What EMDR Doesn’t Do

September 5, 2022 by Sarah Earles, Clinical Supervisor/Child & Family Therapist

As an EMDR therapist, I get lots of questions about what EMDR is, and what EMDR does. In answering these questions, I sometimes have clients ask me if EMDR can help them do specific things with memory, like uncover repressed memories, or even erase memories. On the flip, side I also have clients who fear EMDR because they don’t want to lose memories. Fortunately, I am able to set the client’s mind at ease by sharing that EMDR does not do any of these things. Rather, I explain that the process of EMDR allows clients to recall and reprocess memories so as to remove some of their emotional charge, allowing clients to live in the present, rather than the past. This is the sole purpose of EMDR, and really all therapy in general, to help clients move towards better, brighter futures. 

EMDR stands for eye movement desensitization and reprocessing. Francine Shapiro, PhD., developed this therapy in the 1980s, and it has since undergone rigorous testing to become empirically validated (EMDRIA, 2022). EMDR, therefore, follows a specific protocol designed to help briefly bring up a traumatic memory, and then reprocess it using bilateral stimulation. This aids in reducing he disturbance the memory brings to the client in the present moment. The client, assisted by the therapist, then stores that memory back away with adaptive information about what the client would like to believe about themselves in the present moment. This adaptive information takes the form of a position cognition framed as an “I” statement, for example, “I am safe,” “I survived,” or “I am learning.” Memories stored with this information tend to be less charged, meaning they cause less distress when called to mind at a later date. 

This brings me to my first assertion about what EMDR doesn’t do. EMDR does not erase memories. It simply takes clients through a supportive process that reduces the intensity of the emotions associated with the memory (Schermerhorn, 2022). Memories may seem to fade because they are less charged, but they are still there (Engelhard, McNally, & van Schie, 2019). They are still part of the story and make-up of the individual. 

EMDR does not erase memories. Neither does it uncover “repressed” memories (Lebak, 2018). EMDR in and of itself will not uncover a memory. It only helps reprocess the current memory. As current memories or reprocessed memories gain less charge, however, clients may remember other things (Capecchi, 2022). Generally, these are neutral or positive, not something “repressed,” which would indicate something the brain closed off because it was too intense or difficult to acknowledge (Schermerhorn, 2022). As a reminder, the R in EMDR is for reprocessing, not recalling or remembering. 

On that note, EMDR in and of itself does not create false memories, either. EMDR is only reprocessing (Austin Therapy and EMDR, n.d.). In EMDR, like with all therapies, however, clients may be more susceptible to suggestion and even misinformation, whether due to eye movements, or due to the trusting relationship with the therapist (Bain, n.d.; Houben et al., 2018; Otgaar et al., 2022). This is why it is important to do EMDR with a trained clinician who follows strict EMDR protocols, which means the therapist stays out of the way as the client processes and reprocesses (Bain). Good therapy is client-centered, not clinician centered.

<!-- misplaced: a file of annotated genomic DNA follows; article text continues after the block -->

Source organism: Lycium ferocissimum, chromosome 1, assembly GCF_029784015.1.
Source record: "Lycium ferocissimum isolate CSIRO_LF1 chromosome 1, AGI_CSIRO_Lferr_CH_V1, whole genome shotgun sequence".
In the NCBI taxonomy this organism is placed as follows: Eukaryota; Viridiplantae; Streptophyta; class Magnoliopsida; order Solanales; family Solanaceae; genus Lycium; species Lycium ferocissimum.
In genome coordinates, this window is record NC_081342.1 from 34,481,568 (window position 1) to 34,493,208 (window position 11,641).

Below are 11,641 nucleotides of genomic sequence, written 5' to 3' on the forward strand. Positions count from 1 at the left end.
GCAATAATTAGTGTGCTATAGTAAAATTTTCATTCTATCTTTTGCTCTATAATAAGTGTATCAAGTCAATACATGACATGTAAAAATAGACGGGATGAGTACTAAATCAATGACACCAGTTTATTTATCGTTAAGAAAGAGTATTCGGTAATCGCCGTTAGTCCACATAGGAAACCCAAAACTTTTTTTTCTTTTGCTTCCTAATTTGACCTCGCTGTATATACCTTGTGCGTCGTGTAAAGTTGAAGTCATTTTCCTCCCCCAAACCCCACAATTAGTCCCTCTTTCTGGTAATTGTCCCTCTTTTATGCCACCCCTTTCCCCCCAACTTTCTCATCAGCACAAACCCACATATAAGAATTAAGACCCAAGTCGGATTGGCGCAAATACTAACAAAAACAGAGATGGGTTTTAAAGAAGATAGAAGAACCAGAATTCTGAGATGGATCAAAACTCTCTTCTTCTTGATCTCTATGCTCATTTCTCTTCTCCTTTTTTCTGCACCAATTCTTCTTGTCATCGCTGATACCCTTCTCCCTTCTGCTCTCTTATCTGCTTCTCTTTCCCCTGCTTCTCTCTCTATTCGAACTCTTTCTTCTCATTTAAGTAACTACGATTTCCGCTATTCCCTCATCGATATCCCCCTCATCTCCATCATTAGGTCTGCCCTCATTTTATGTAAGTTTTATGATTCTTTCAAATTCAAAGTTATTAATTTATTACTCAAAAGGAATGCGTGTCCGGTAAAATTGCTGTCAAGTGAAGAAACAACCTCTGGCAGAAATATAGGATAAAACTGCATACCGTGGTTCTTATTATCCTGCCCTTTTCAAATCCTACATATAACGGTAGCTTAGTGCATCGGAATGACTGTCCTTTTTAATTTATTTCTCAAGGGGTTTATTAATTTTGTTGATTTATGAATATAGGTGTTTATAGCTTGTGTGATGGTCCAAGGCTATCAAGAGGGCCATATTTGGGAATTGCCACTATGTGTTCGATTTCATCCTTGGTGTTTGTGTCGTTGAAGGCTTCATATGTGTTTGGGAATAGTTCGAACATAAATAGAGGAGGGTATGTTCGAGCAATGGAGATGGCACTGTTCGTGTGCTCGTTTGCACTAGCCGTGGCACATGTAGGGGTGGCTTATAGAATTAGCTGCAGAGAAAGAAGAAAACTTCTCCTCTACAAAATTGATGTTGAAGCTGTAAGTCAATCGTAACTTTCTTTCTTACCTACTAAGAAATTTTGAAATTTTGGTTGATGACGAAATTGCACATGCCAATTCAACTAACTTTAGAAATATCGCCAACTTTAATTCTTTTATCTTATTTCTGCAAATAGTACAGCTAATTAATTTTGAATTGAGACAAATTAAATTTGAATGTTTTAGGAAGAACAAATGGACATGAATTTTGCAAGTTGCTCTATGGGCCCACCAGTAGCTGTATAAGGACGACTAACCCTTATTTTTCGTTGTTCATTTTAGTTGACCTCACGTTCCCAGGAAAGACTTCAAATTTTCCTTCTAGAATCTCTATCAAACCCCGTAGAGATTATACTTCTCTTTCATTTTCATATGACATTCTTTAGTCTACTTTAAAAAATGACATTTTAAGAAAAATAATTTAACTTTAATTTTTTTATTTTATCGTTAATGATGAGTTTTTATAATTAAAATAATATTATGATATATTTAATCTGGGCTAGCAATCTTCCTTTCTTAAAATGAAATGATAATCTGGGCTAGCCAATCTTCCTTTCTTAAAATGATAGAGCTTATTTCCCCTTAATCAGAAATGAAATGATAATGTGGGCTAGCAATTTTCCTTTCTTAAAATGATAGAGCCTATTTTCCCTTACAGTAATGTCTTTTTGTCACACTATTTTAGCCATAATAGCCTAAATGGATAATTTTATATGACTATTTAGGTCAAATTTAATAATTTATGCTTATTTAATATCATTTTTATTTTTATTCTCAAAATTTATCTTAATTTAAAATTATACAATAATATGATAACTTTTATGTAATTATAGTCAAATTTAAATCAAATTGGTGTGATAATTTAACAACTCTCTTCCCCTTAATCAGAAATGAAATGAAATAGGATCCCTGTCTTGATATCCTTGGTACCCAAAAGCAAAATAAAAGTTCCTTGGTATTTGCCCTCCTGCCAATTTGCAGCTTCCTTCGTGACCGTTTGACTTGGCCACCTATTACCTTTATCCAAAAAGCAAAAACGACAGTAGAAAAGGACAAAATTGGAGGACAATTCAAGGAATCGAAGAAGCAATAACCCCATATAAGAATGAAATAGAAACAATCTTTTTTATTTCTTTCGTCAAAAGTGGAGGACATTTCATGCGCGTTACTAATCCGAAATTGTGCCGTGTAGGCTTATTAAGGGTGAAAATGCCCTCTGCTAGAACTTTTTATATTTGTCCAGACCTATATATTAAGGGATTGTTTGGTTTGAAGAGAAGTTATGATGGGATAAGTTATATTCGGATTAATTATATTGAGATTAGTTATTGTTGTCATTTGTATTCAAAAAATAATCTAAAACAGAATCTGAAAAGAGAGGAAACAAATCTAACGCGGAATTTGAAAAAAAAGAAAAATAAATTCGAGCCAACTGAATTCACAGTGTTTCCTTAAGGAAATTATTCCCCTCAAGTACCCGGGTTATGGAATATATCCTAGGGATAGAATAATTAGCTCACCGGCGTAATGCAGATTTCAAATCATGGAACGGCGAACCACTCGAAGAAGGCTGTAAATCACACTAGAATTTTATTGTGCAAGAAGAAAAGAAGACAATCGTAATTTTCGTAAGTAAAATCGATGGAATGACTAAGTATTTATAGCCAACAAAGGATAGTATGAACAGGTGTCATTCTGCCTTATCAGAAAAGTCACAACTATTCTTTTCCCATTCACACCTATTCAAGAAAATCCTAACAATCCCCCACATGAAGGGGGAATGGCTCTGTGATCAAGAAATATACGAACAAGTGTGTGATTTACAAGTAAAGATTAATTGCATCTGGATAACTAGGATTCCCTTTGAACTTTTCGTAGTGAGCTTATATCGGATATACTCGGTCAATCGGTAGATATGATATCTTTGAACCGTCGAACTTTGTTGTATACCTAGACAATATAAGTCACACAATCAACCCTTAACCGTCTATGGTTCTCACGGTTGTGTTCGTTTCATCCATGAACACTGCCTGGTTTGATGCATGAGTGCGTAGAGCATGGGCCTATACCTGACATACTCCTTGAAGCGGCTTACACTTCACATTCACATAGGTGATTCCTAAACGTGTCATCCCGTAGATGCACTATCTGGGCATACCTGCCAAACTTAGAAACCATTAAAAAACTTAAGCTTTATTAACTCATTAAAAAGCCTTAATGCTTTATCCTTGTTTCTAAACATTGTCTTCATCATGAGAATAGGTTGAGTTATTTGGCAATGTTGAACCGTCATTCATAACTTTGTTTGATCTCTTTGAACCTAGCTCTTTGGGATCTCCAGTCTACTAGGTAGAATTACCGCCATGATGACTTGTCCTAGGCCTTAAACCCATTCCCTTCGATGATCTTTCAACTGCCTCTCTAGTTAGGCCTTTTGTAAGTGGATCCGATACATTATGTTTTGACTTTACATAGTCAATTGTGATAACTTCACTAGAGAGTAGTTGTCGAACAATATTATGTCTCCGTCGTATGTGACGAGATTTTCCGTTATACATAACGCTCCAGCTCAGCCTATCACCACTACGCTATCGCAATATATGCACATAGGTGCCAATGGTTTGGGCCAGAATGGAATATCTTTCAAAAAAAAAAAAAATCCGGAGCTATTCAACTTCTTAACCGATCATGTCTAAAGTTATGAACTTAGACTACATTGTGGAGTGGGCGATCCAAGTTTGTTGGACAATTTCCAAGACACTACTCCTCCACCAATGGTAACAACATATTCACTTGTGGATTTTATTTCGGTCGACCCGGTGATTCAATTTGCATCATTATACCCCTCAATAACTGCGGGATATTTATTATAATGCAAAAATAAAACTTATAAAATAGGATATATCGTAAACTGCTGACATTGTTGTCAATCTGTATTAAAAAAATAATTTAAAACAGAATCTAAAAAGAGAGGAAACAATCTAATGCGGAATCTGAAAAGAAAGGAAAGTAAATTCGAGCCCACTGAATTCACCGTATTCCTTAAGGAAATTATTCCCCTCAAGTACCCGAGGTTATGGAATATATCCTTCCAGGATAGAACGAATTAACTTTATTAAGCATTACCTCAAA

EMDR therapy can benefit clients of all types, especially clients who do not want to talk about their trauma in detail. EMDR is empirically validated, with ongoing studies that demonstrate its efficacy. Is EMDR therapy right for every client, though? No. Good therapy is individualized and designed specifically for the client depending on their readiness and the clinician’s expertise. Before considering EMDR, therapy, though, it is helpful to know what EMDR doesn’t do so that clients can consider its possible benefits. Hopefully the information shared above aids in that process. 


Austin Therapy and EMDR. (n.d.) The 5 biggest EMDR therapy myths. https://www.austintherapyemdr.com/blog/emdr-therapy-myths 

Bain, R. (n.d.). False memories and EMDR therapy. Mailberger Institute.  https://maibergerinstitute.com/false-memories-and-emdr-therapy/ 

Capecchi, S. (2022, June 29). Dangers of EMDR therapy: Side effects and misconceptions. Choosing Therapy. https://www.choosingtherapy.com/dangers-of-emdr-therapy/ 

EMDRIA. (2022). About EMDR. EMDRIA EMDR International Association. https://www.emdria.org/about-emdr-therapy/ 

Engelhard, I. M., McNally, R. J., & van Schie, K. (2019). Retrieving and Modifying Traumatic Memories: Recent Research Relevant to Three Controversies. Current Directions in Psychological Science, 28(1), 91–96. https://doi.org/10.1177/0963721418807728 

Houben, S. T. L., Otgaar, H., Roelofs, J., & Merckelbach, H. (2018). Lateral Eye Movements Increase False Memory Rates. Clinical Psychological Science, 6(4), 610–616. https://doi.org/10.1177/2167702618757658 

Lebak, S. (2018, June 12) EMDR: Effective, efficient intervention for trauma. New Directions Counseling Services, LLC. https://newdirectionspgh.com/emdr-blog-one/#:~:text=EMDR%20does%20not%20recover%20repressed%20memories.&text=EMDR%20only%20assists%20the%20brain,Only%20time%20will%20do%20that 

Otgaar, H., Curci, A., Mangiulli, I., Battista, F., Rizzotti, E., & Sartori, G. (2022). A court ruled case on therapy‐induced false memories. Journal of Forensic Sciences. https://doi.org/10.1111/1556-4029.15073 

Schermerhorn, J. (2022, October 12). Will I forget my disturbing memories with EMDR therapy? Jenny Schermerhorn Psychotherapist. https://jennyschermerhorncounseling.com/blog/will-i-forget-my-disturbing-memories-with-emdr-therapy